Trade slows down, yes, but robust domestic demand persists in the United States....
In the United States, the unemployment rate is at its lowest level since the late 1960s at 3.7% and the hourly compensation rate is rising at a 4.4% clip, that is, nearly 2.5% after deducting inflation. Wage growth is sustaining consumer spending, up 2.7% year-on-year in the second quarter. At 8%, the household savings rate is sufficient to absorb an unexpected shock, provided it is considered temporary. However, the decline in profits and the downward revision by companies of their investment plans show that these good figures have a high cycle connotation, and are likely to deteriorate. Besides, the Trump administration is considering reducing employee contributions to support purchasing power, especially if higher import prices as a result of tariff increases continue to fuel inflation, currently running at 2.4%, excluding food and energy. But it is above all the Fed that will provide the support: the decline incorporate investment, the deterioration in cyclical indicators and the fact that bond markets are anticipating at least three additional rate cuts will probably outweigh the acceleration in wage inflation in the deliberations of the FOMC, with or without pressure from the White House.
... in Germany...
Germany is more exposed to global trade than the United States, and therefore more affected by the trade war, if only through its 5,000 companies operating in China, which explains the stagnation of its GDP in the second quarter and the warnings from the Bundesbank for the third. However, the domestic economy is in an even better shape than in the United States: at 3.2 per cent, the unemployment rate has never been so low since 1974; it reflects a severe labour shortage, which recent migration flows have only slightly mitigated. There are two German economies, in a way: on the one hand, the manufacturing and services sectors, which are closely intertwined and whose cyclical indicators are correlated, are seriously impacted by the contraction in world trade. On the other hand, retail trade, construction and housing are overheating, with business sentiment indicators at their highest level ever. Wages are rising sharply, at rates ranging from 2.5% in industry to over 4% in construction. Two opposing forces are at work in the German economy: world trade is depressing industry, while the ECB's highly stimulating monetary policy and wage pressures are heating construction and trade white hot. Eventually, the industrial cycle will have the final say, but starting from a situation of full employment and a budget surplus (the two go together), the German economy is strong enough to withstand a global blast, provided it does not turn into a contractionary spiral like in 2008.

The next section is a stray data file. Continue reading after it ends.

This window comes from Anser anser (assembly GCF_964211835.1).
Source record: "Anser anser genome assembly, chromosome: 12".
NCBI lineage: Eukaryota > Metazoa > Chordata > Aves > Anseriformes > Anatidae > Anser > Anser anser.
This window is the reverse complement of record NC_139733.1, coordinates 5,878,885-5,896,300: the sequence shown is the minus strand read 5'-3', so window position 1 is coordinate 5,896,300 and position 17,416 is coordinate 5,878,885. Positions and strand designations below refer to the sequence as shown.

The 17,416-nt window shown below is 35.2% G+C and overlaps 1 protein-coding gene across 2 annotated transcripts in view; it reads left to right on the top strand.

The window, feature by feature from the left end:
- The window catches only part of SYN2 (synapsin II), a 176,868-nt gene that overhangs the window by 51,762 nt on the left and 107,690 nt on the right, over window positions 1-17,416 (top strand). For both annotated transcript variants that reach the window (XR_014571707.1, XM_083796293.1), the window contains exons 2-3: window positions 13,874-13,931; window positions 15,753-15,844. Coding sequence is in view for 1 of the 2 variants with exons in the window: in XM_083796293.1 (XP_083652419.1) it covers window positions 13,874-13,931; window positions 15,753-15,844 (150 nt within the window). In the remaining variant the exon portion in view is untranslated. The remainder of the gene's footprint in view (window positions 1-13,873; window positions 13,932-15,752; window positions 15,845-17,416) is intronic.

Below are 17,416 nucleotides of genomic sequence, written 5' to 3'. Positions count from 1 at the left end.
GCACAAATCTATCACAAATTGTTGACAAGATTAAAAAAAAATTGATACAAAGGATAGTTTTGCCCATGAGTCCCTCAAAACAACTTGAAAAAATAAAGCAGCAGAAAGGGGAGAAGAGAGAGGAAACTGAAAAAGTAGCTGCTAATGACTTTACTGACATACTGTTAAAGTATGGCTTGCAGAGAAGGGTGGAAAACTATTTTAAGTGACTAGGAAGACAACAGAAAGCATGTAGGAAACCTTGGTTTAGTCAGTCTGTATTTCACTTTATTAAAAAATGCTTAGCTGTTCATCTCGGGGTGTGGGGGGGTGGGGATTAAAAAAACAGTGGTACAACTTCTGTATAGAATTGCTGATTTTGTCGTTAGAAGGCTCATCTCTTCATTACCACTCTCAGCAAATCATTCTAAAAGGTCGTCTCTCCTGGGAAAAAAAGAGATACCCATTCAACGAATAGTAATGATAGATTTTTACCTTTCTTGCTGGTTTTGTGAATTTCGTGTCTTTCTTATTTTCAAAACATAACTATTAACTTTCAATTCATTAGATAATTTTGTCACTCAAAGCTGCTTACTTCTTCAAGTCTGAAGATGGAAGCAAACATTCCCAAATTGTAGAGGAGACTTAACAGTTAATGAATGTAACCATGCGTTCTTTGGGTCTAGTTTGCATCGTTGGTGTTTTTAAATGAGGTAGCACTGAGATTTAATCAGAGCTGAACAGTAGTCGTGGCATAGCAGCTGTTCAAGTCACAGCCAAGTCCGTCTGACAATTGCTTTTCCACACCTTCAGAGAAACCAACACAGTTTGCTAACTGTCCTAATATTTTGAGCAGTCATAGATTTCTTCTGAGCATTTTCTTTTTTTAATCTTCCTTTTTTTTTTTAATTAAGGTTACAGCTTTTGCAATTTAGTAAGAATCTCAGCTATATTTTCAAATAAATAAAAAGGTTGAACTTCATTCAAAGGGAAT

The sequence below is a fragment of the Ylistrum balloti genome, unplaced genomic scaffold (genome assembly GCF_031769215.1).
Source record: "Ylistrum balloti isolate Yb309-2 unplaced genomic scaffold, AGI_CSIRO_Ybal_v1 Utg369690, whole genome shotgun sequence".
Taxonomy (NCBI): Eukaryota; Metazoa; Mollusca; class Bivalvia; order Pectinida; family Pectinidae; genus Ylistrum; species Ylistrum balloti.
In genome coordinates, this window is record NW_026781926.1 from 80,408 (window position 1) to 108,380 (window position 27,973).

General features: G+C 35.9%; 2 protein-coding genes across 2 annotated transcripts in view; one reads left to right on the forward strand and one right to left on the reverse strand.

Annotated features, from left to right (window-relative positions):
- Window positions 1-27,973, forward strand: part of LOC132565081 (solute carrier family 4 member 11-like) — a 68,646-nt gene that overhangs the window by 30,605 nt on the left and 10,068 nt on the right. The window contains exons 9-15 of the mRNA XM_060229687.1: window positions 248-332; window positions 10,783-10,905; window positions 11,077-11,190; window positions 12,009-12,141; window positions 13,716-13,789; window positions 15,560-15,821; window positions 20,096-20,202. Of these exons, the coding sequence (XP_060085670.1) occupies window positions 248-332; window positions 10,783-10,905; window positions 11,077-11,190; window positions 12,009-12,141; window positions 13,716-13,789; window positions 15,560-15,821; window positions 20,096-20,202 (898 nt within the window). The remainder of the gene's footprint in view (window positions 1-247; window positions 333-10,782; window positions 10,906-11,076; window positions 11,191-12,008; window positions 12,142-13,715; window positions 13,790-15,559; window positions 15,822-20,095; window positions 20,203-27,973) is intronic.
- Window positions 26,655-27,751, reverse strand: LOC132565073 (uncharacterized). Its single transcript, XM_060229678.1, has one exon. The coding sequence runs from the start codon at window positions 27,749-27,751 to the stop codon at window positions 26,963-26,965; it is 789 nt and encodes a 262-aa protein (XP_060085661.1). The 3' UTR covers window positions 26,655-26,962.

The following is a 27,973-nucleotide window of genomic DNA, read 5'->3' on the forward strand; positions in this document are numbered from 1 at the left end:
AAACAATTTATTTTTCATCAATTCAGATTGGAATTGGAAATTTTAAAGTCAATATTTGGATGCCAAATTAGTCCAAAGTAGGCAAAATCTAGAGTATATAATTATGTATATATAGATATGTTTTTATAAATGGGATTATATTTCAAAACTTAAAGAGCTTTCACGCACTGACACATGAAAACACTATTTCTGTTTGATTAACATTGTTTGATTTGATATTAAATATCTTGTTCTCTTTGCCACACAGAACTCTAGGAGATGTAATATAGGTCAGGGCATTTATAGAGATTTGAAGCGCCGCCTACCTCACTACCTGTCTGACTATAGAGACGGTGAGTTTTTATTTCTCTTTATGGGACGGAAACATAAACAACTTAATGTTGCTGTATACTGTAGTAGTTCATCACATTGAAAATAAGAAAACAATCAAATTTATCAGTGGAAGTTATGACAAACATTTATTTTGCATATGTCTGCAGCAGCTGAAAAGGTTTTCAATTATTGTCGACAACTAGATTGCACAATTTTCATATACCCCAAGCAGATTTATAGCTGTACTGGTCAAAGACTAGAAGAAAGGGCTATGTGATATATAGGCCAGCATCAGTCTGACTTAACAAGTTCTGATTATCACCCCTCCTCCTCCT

... and even China!
Like Germany, China is dependent on world trade, and as the main target of US tariff and non-tariff measures (technology), its export sector is badly hit, as evidenced by the fall in exports (-4% in June) and the sharp slowdown in industrial production, even worse than during the 2008 crisis. However, the domestic economy is not doing so badly. For example, while the profits of state-owned or foreign-owned companies, which are generally export-dependent, fell sharply in the first half of the year (-8% and -7% respectively), those of Chinese private companies increased by 7%. Per capita income increased by 6.5% and per capita consumption by 5.2%, almost equally divided between goods and services. Supported by stimulating monetary and fiscal policies, domestic demand, and households’ demand in particular, remains strong, as in Germany, and for the same reasons.
In summary, economic conditions in the world's major economies have interesting similarities: manufacturing sectors are more or less affected by the contraction in world trade, and domestic sectors are supported by robust domestic demand, particularly households’ demand, thanks to situations of full employment and the support of macroeconomic policies. The worsening of the economic background for manufacturers, which is unlikely to reverse in the short term, is likely to spread to other domestic sectors. In this regard, it is symptomatic that, according to the compilation of opinion polls provided by YouGov, American households have become more pessimistic in recent weeks than in the past three years, despite lower unemployment and accelerating wages.
Can the debts accumulated since 2008 send us over the edge?
The most likely outcome is that the global slowdown will worsen in the coming months, and that it will be partially offset by more aggressive fiscal and monetary economic policies. Nonetheless, predicting a global recession is a step too far. Typically, recessions occur once the cycle has passed its peak, under the effect of monetary policies turning restrictive - hence the famous inversion of the yield curve - and/or the violent resolution of financial, housing or oil market imbalances accumulated during the previous cycle.